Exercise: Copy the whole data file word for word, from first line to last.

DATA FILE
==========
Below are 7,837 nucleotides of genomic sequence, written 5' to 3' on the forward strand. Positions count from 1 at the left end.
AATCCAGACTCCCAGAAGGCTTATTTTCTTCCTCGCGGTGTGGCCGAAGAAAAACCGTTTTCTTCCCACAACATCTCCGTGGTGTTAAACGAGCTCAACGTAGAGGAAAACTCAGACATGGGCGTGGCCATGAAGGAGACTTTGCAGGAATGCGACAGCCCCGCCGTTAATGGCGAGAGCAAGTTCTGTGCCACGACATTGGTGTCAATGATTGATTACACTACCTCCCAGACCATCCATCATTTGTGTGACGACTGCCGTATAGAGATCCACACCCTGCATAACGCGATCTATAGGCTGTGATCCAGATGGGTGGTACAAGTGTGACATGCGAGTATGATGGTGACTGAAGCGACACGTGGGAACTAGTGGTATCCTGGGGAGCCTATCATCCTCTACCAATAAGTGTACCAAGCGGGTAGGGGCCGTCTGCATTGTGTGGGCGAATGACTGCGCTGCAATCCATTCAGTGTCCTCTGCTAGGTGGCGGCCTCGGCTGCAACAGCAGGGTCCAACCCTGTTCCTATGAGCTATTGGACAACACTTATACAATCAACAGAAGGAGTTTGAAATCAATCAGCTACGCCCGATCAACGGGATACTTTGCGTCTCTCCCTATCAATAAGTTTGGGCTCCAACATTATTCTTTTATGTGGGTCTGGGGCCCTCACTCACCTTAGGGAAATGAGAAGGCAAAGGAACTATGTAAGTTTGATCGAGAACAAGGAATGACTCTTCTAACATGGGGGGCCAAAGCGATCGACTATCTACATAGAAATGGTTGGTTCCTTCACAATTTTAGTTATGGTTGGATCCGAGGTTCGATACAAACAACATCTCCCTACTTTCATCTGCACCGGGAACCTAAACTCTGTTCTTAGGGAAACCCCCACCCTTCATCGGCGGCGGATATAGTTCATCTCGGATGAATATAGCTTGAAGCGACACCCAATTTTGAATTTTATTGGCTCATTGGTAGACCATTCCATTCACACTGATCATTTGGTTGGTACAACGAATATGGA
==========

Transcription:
Below are 7,837 nucleotides of genomic sequence, written 5' to 3' on the forward strand. Positions count from 1 at the left end.
AATCCAGACTCCCAGAAGGCTTATTTTCTTCCTCGCGGTGTGGCCGAAGAAAAACCGTTTTCTTCCCACAACATCTCCGTGGTGTTAAACGAGCTCAACGTAGAGGAAAACTCAGACATGGGCGTGGCCATGAAGGAGACTTTGCAGGAATGCGACAGCCCCGCCGTTAATGGCGAGAGCAAGTTCTGTGCCACGACATTGGTGTCAATGATTGATTACACTACCTCCCAGACCATCCATCATTTGTGTGACGACTGCCGTATAGAGATCCACACCCTGCATAACGCGATCTATAGGCTGTGATCCAGATGGGTGGTACAAGTGTGACATGCGAGTATGATGGTGACTGAAGCGACACGTGGGAACTAGTGGTATCCTGGGGAGCCTATCATCCTCTACCAATAAGTGTACCAAGCGGGTAGGGGCCGTCTGCATTGTGTGGGCGAATGACTGCGCTGCAATCCATTCAGTGTCCTCTGCTAGGTGGCGGCCTCGGCTGCAACAGCAGGGTCCAACCCTGTTCCTATGAGCTATTGGACAACACTTATACAATCAACAGAAGGAGTTTGAAATCAATCAGCTACGCCCGATCAACGGGATACTTTGCGTCTCTCCCTATCAATAAGTTTGGGCTCCAACATTATTCTTTTATGTGGGTCTGGGGCCCTCACTCACCTTAGGGAAATGAGAAGGCAAAGGAACTATGTAAGTTTGATCGAGAACAAGGAATGACTCTTCTAACATGGGGGGCCAAAGCGATCGACTATCTACATAGAAATGGTTGGTTCCTTCACAATTTTAGTTATGGTTGGATCCGAGGTTCGATACAAACAACATCTCCCTACTTTCATCTGCACCGGGAACCTAAACTCTGTTCTTAGGGAAACCCCCACCCTTCATCGGCGGCGGATATAGTTCATCTCGGATGAATATAGCTTGAAGCGACACCCAATTTTGAATTTTATTGGCTCATTGGTAGACCATTCCATTCACACTGATCATTTGGTTGGTACAACGAATATGGA